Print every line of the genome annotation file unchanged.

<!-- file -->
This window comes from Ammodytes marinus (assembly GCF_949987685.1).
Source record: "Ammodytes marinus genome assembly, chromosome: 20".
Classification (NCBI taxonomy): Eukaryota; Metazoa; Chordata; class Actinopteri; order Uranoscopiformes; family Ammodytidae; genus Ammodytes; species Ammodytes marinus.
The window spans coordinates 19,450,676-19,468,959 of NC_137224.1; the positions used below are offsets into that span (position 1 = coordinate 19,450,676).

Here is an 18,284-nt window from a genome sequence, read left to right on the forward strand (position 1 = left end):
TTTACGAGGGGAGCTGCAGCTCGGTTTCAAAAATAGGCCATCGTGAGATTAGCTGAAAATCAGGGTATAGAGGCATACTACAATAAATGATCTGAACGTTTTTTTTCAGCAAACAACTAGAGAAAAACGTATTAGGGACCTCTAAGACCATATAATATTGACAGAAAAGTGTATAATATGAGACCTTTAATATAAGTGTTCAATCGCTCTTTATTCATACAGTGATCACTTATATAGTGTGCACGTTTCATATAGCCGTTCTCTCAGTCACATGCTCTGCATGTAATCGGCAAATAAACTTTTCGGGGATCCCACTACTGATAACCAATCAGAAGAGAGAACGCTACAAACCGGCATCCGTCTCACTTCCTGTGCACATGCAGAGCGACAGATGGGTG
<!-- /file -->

This window comes from Ammodytes marinus (assembly GCF_949987685.1).
Source record: "Ammodytes marinus genome assembly, chromosome: 20".
Classification (NCBI taxonomy): Eukaryota; Metazoa; Chordata; class Actinopteri; order Uranoscopiformes; family Ammodytidae; genus Ammodytes; species Ammodytes marinus.
The window spans coordinates 19,450,676-19,468,959 of NC_137224.1; the positions used below are offsets into that span (position 1 = coordinate 19,450,676).

Here is an 18,284-nt window from a genome sequence, read left to right on the forward strand (position 1 = left end):
TTTACGAGGGGAGCTGCAGCTCGGTTTCAAAAATAGGCCATCGTGAGATTAGCTGAAAATCAGGGTATAGAGGCATACTACAATAAATGATCTGAACGTTTTTTTTCAGCAAACAACTAGAGAAAAACGTATTAGGGACCTCTAAGACCATATAATATTGACAGAAAAGTGTATAATATGAGACCTTTAATATAAGTGTTCAATCGCTCTTTATTCATACAGTGATCACTTATATAGTGTGCACGTTTCATATAGCCGTTCTCTCAGTCACATGCTCTGCATGTAATCGGCAAATAAACTTTTCGGGGATCCCACTACTGATAACCAATCAGAAGAGAGAACGCTACAAACCGGCATCCGTCTCACTTCCTGTGCACATGCAGAGCGACAGATGGGTG